Skip to main content

On Father's Day



Five years and a month back
I lived,
In and out of love,
Love,
Which much to my chagrin
Would not spread 
Over my head in a continuum.
I was needed
But not so much,
I was loved
But never so much.

The longing
Shadowed the moons
Of brightest nights
And the clouds
Hung heavy in the cleanest skies.

The journey of centuries
Which traversed,
Across several births
Gasped and limped,
With broken breath
And battered soul.

And then
     Five years and a month back
A head with scant hairs
Looked at me
With barely open 
Blue eyes.
I dropped
A finger towards you
And your soft, pink, palm
Cuddled over it,
Securing it 
As a comforting coast 
Does to the anchor 
Of a tired ship.

We went on walks
While you 
Smiled and stared back
Like a little Buddha,
In the small bed of yours;
Set in the stroller,
You saw the ducks
For the first time,
And with you
I evidenced life for the first time,
Drunk in our firsts, 
We smiled as friends.

You would walk
Holding my hands
With uncertain steps
Joining the larger humanity
As a new entrant
Breaking off from 
The fraternity of toyhood 
              To which
 you seemed to belong.


As the novelty of walks waned
You would hang by my being
Begging to be picked
And once picked

 Would beg to sit on the shoulder.
Over the years
A certain deftness and dexterity 
You have earned
As you would swiftly 
Climb through the lap to the  
Shoulder,
No longer needing to 
Balance yourself by pulling on my hair.

I remember that pulling of my hairs, 
Which you no longer need
To resort to,
And dread the day
When I won't 
Even have your weight on my shoulders 
As you will grow
Too big 
And I will grow too feeble
And as the circle completes
We will go back to our first connect
When those tiny, pink palms
Cuddled my finger,
And like a weary voyager
I will rest my heavy head
In your lap,
And close my eyes
Watching 
You someday holding
Your finger
To another pink, little palm.


       - (c) Saket, 16th of June, 2013

 

Comments

Arent dad n daughter's relation special! loved the way you mentioned it :)

well, you can link this to our linky party !!..
http://mumsphere.com/fathers-day-2013-link-party/

Love

Vandana
saket suryesh said…
Thanks Vandana, so nice of you to have visited and liked it. Good to connect with you. True, it is a very special relation, which redeems life.
So often I read your posts on my phone and it won't let me comment. Today, luckily I am on the computer and can.

Saket this is such a beautiful poem. Thank you. You really do have a rare talent my friend.

Popular posts from this blog

Book Review- The Waves- By Virginia Woolf

Book: The Waves Author: Virginia Woolf (1882-1941) Genre: Fiction (Spiritual/ Philosophical) Style: Experimental Published: 1931 Publisher: Hogarth Press Rating: Must Read, Classic
“The Author would be glad if the following pages were not read as a Novel.” – WroteVirginia Woolf(1882-1941) on the manuscript of The Waves (Initially called The Moths). It was first published in 1931.  We are close to a century since this book was published, still this book is unparalleled and unequaled. The Independent called this Book of a Lifetime.
This is not an easy book to read. Beauty is never too easy to create, or is it ever too easy to savor to the fullest. Both production as well as the consumption of true work of art needs to be earned. This is a difficult book to read yet immensely elegant and infinitely exquisite. The story, unlike most fictional novels, does not unfold through dramatic events. It doesn’t depend on drama, it deftly steers clear of the mundane. It is sensually sublime and magnificentl…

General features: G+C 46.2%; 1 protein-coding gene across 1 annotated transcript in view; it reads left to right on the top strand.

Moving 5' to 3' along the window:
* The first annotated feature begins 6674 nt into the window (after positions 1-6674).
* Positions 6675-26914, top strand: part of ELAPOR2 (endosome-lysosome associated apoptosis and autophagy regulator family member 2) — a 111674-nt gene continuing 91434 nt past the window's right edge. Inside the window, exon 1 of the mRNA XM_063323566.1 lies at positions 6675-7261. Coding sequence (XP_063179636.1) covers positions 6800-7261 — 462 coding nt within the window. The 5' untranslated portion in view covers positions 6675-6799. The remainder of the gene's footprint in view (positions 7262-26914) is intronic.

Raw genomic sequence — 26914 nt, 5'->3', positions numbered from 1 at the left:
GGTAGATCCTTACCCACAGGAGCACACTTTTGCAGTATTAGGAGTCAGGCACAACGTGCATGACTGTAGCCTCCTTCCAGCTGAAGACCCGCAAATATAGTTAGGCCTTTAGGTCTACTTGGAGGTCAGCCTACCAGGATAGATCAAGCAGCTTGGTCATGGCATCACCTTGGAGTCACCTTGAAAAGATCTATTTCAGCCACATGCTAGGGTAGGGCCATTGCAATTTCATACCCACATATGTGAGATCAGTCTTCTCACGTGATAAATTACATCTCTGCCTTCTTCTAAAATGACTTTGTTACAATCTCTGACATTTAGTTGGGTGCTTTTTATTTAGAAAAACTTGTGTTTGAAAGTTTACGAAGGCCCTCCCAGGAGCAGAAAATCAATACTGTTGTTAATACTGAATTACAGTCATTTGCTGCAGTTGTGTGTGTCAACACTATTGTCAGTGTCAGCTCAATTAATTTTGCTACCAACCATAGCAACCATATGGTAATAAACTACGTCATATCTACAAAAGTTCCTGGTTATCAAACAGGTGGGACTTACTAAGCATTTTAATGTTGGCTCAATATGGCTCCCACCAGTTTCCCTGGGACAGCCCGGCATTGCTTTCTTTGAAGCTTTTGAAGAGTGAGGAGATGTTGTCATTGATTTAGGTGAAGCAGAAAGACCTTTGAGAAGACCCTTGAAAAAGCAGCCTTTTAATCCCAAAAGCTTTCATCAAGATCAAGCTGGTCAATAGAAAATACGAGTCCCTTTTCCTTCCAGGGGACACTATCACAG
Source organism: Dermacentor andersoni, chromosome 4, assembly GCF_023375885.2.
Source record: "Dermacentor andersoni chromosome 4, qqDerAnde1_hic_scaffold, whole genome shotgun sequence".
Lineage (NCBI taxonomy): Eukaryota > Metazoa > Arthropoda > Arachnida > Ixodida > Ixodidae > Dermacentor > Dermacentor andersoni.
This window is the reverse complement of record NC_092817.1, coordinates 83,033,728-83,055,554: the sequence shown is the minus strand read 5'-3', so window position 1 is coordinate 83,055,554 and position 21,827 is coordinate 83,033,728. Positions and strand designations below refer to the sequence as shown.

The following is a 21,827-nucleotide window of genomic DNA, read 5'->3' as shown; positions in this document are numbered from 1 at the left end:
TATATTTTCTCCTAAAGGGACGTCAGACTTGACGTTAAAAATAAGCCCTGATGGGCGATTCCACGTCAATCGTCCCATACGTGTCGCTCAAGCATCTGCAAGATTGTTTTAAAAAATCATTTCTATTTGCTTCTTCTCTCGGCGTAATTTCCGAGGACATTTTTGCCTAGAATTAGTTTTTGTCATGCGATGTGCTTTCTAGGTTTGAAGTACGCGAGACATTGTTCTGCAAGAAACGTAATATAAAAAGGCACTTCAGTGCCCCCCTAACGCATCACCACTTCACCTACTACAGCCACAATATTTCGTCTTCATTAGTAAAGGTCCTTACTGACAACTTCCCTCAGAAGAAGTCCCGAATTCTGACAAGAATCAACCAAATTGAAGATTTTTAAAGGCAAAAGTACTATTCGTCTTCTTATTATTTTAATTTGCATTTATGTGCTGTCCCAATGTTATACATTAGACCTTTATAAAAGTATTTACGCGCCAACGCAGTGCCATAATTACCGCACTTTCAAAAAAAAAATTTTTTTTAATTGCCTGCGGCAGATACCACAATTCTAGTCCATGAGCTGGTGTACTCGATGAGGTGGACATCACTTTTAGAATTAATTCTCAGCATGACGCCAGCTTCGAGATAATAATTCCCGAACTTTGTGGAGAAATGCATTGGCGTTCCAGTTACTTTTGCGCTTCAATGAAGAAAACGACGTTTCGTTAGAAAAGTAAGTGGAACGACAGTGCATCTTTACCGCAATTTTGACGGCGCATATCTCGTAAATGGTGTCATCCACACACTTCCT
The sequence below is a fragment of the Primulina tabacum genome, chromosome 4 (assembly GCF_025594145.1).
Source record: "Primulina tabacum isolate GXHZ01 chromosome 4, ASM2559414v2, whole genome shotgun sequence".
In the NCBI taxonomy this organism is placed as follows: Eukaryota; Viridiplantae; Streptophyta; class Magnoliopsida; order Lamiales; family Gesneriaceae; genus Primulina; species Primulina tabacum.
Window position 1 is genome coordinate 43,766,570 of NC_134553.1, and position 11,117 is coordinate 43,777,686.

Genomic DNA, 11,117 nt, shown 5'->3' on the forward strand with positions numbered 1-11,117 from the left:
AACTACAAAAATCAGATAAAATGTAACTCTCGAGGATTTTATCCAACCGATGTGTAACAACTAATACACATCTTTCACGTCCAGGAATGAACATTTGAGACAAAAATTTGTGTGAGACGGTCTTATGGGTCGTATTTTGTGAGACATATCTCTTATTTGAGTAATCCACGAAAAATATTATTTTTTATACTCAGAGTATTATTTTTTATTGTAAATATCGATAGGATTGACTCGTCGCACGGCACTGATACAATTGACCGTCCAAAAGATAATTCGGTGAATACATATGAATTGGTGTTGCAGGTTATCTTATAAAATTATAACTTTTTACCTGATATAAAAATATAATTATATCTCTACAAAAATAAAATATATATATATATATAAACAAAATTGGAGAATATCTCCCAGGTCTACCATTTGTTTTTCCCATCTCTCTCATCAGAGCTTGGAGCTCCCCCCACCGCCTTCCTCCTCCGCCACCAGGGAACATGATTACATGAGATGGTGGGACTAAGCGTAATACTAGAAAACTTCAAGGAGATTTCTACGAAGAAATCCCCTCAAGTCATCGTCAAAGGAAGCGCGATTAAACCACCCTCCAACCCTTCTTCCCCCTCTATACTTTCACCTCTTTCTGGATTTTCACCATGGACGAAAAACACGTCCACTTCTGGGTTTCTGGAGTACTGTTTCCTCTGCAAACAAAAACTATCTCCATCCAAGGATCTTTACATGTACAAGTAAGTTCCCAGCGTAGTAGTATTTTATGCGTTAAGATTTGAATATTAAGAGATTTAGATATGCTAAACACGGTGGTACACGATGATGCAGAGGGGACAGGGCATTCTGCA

A Portrait of the Artist as a Young Man- James Joyce- Book Review

Amazon Link 
Some books are an act of education; they cannot be read in haste, cannot be understood in one read. James Joyce’s A Portrait of the Artist as a Young Man gives one such feeling.
It is a coming of age story of Stephen Dedalus. Nothing extraordinary about that. But then there a rich, slowly flowing lost river of philosophy which moves beneath the surface, turning an ordinary story of a boy growing up, encountering questions about faith, religion and sex, into an exceptional, extraordinary and engaging story. The story moves along the timeline, much in the manner of Virginia Woolf’s To the Lighthouse, where the writer is seemingly a passive narrator. Further, while this book is more of a philosophical essay wrapped around a story, Ms. Woolf’s book, on the other hand, is rather a Story primarily, with a philosophical touch. This book is blatantly philosophical, dwelling into the dangerous territory of religion and how a growing mind looks at God. It begins with his school, whe…

Madam Bovary's Eyes- Flaubert's Parrot - Book Review

Some books are very hard to classify and categorize. This is one such book. Officially, it is a fiction, a novel. In terms of genre, it should be put in the same shelf as Cakes and Ale by Maugham or The Ghost Writer of Philip Roth, both I have read this year. But then, maybe not. The two are totally fictional, in terms of all the characters contained in them, even though they do have a writer as the central character. But then, that is all that has to do with writing. I don’t think we ever consider the writer’s profession as a central point of those novels. Also the characters are out and out fiction. That is where this book is different. It is about the giant of French literary history (and now, of English classical literature)- Gustave Flaubert.
            The characters and references are all real. Julian Barnes throws all his weight behind the genius who is the key protagonist in the fiction, follows the dictum of a perfect biography as mentioned by Flaubert in a letter in 1872, …